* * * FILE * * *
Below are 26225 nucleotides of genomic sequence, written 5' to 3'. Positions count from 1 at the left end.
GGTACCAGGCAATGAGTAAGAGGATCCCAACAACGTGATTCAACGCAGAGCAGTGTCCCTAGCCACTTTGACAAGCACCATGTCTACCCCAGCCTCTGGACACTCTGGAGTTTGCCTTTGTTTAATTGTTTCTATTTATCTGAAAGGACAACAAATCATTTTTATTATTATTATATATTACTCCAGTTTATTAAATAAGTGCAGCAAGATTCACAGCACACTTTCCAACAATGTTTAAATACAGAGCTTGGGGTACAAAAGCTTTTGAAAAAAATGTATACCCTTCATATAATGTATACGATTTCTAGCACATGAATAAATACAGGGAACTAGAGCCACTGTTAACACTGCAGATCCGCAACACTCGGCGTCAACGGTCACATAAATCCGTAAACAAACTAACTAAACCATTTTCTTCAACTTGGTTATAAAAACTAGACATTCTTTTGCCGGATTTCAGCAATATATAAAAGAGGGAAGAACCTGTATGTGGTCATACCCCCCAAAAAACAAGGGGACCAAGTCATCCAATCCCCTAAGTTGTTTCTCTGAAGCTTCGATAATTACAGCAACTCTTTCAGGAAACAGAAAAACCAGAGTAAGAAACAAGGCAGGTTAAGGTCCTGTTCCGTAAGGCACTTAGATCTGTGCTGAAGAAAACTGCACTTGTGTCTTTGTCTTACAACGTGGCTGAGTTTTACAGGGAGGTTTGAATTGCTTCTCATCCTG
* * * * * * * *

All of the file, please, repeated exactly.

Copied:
Below are 26225 nucleotides of genomic sequence, written 5' to 3'. Positions count from 1 at the left end.
GGTACCAGGCAATGAGTAAGAGGATCCCAACAACGTGATTCAACGCAGAGCAGTGTCCCTAGCCACTTTGACAAGCACCATGTCTACCCCAGCCTCTGGACACTCTGGAGTTTGCCTTTGTTTAATTGTTTCTATTTATCTGAAAGGACAACAAATCATTTTTATTATTATTATATATTACTCCAGTTTATTAAATAAGTGCAGCAAGATTCACAGCACACTTTCCAACAATGTTTAAATACAGAGCTTGGGGTACAAAAGCTTTTGAAAAAAATGTATACCCTTCATATAATGTATACGATTTCTAGCACATGAATAAATACAGGGAACTAGAGCCACTGTTAACACTGCAGATCCGCAACACTCGGCGTCAACGGTCACATAAATCCGTAAACAAACTAACTAAACCATTTTCTTCAACTTGGTTATAAAAACTAGACATTCTTTTGCCGGATTTCAGCAATATATAAAAGAGGGAAGAACCTGTATGTGGTCATACCCCCCAAAAAACAAGGGGACCAAGTCATCCAATCCCCTAAGTTGTTTCTCTGAAGCTTCGATAATTACAGCAACTCTTTCAGGAAACAGAAAAACCAGAGTAAGAAACAAGGCAGGTTAAGGTCCTGTTCCGTAAGGCACTTAGATCTGTGCTGAAGAAAACTGCACTTGTGTCTTTGTCTTACAACGTGGCTGAGTTTTACAGGGAGGTTTGAATTGCTTCTCATCCTG